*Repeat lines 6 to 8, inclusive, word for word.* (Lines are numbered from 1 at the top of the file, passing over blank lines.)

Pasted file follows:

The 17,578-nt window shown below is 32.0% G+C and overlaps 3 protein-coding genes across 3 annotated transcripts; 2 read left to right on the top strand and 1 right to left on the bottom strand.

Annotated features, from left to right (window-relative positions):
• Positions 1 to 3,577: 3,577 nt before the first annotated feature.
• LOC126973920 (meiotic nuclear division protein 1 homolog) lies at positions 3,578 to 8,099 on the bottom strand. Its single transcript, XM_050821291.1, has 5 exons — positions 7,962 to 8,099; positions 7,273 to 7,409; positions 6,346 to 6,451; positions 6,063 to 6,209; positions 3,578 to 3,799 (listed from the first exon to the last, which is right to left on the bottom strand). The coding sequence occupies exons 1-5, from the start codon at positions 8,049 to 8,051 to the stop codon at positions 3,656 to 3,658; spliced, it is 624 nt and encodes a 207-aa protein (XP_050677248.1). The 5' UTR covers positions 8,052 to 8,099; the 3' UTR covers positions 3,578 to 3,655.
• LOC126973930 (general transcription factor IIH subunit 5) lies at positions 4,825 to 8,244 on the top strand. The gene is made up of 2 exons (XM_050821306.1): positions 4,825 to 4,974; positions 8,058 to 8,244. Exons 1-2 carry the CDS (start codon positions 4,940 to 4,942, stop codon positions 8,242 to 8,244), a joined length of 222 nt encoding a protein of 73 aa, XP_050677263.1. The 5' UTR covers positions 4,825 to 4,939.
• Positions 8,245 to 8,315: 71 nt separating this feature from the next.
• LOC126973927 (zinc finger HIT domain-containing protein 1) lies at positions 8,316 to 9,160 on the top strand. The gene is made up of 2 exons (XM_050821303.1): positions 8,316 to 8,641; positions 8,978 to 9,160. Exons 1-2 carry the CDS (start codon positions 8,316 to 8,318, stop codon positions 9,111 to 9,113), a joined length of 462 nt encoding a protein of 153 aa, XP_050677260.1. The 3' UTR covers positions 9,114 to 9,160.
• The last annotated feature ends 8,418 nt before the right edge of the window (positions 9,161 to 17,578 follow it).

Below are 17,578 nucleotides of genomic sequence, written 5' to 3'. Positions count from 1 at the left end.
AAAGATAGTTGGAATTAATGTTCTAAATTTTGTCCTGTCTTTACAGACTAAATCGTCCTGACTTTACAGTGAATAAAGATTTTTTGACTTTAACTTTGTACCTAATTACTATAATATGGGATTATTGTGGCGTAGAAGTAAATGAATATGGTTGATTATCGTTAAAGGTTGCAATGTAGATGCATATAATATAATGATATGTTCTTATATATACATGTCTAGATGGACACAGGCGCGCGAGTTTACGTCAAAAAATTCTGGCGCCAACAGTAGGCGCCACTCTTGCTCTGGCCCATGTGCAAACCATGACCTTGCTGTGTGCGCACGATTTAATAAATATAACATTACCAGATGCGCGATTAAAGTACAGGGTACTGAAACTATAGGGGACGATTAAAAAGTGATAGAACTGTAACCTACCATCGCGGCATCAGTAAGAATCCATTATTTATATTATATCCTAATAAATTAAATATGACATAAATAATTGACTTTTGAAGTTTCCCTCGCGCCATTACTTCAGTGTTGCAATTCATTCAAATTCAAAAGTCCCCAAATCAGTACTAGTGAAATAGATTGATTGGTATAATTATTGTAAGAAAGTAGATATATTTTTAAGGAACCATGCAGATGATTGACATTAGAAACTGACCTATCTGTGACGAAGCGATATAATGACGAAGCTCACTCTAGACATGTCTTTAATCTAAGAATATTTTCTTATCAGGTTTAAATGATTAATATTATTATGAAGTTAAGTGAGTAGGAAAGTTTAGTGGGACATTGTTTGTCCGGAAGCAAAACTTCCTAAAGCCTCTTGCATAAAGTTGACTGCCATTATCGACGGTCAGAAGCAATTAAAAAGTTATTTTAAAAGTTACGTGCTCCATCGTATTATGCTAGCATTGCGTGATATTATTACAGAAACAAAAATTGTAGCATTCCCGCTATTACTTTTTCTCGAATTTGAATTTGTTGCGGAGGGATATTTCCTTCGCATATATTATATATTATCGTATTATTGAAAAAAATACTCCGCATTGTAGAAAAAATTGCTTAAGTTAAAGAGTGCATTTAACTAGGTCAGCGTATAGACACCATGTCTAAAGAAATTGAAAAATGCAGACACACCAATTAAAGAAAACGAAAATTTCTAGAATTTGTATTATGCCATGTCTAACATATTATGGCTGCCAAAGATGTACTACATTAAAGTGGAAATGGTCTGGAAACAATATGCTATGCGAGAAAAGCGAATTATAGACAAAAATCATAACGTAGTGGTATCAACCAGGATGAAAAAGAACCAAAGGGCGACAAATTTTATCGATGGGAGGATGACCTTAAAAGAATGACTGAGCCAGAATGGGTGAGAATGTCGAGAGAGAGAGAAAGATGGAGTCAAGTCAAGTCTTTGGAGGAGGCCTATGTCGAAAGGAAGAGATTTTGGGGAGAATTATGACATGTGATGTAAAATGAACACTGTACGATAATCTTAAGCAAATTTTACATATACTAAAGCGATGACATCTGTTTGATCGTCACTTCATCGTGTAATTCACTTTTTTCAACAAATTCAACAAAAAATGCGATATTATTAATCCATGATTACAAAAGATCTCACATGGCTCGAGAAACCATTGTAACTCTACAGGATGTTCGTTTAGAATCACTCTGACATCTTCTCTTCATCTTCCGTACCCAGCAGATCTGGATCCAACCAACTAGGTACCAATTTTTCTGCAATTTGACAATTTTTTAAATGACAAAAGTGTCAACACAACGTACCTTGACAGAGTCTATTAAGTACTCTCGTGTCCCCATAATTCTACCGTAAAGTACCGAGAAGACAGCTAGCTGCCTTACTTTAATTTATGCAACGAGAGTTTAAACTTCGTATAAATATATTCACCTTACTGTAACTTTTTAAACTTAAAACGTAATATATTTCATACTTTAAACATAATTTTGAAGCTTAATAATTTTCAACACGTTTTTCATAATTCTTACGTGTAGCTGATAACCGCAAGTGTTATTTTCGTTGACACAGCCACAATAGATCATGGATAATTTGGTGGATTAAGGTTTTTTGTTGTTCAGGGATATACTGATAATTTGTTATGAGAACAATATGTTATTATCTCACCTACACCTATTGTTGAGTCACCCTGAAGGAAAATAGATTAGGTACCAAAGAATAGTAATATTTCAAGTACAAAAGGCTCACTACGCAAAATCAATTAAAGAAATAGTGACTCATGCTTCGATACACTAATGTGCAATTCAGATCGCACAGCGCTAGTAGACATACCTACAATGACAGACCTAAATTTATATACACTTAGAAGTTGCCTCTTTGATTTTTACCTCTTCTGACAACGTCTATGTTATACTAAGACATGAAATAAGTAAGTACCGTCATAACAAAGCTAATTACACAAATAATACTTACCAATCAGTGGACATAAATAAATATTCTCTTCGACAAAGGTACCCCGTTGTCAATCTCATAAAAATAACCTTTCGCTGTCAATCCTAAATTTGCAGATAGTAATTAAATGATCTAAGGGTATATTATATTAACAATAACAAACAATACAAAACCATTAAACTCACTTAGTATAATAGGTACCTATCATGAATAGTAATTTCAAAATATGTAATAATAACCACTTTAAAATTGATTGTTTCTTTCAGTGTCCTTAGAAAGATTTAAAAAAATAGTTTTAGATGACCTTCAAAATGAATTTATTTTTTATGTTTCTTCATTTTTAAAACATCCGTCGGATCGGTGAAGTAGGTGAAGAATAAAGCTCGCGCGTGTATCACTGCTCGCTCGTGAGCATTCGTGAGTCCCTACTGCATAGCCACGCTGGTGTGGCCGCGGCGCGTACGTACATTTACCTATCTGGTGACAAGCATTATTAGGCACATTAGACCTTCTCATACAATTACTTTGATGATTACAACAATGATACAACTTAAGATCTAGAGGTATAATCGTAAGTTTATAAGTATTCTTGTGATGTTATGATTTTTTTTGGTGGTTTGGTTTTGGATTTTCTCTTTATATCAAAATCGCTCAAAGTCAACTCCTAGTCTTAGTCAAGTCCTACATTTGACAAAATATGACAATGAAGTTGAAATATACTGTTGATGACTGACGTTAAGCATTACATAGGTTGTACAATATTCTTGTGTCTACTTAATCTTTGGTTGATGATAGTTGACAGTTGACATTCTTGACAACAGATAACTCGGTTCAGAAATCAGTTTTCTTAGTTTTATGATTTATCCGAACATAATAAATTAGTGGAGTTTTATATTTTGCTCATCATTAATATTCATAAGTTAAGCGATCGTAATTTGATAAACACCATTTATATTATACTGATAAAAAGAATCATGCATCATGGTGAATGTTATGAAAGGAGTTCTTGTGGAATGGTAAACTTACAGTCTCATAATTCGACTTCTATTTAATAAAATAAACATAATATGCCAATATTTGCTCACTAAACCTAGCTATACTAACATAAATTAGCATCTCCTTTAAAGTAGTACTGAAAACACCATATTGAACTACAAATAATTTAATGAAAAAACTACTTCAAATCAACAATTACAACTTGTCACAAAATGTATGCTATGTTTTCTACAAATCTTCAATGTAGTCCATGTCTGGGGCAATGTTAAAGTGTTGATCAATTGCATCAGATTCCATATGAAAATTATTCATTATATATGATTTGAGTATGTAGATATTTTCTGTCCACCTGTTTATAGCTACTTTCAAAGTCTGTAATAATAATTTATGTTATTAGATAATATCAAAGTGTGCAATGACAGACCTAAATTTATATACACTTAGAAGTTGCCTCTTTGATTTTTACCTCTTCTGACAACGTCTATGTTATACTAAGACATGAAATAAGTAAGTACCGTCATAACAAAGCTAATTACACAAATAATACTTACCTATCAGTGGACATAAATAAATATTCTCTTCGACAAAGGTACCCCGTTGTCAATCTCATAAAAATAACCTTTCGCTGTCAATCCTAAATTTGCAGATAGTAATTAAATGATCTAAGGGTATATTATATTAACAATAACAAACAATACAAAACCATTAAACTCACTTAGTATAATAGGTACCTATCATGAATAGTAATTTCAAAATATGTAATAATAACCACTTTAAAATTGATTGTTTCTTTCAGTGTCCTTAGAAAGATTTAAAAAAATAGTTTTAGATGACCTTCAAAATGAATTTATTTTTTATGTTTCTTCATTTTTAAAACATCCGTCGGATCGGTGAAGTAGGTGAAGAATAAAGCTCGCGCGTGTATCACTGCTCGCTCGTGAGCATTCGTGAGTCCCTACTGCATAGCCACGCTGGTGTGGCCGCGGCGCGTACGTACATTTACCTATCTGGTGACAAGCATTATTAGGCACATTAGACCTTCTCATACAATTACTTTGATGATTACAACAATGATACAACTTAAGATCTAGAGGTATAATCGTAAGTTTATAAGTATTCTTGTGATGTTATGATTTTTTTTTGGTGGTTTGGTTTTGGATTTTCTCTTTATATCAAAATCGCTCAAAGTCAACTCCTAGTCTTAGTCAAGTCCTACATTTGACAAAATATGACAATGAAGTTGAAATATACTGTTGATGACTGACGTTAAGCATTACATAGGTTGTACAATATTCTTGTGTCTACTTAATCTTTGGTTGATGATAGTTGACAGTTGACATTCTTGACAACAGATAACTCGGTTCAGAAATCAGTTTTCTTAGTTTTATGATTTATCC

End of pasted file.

• Positions 8,245 to 8,315: 71 nt separating this feature from the next.
• LOC126973927 (zinc finger HIT domain-containing protein 1) lies at positions 8,316 to 9,160 on the top strand. The gene is made up of 2 exons (XM_050821303.1): positions 8,316 to 8,641; positions 8,978 to 9,160. Exons 1-2 carry the CDS (start codon positions 8,316 to 8,318, stop codon positions 9,111 to 9,113), a joined length of 462 nt encoding a protein of 153 aa, XP_050677260.1. The 3' UTR covers positions 9,114 to 9,160.
• The last annotated feature ends 8,418 nt before the right edge of the window (positions 9,161 to 17,578 follow it).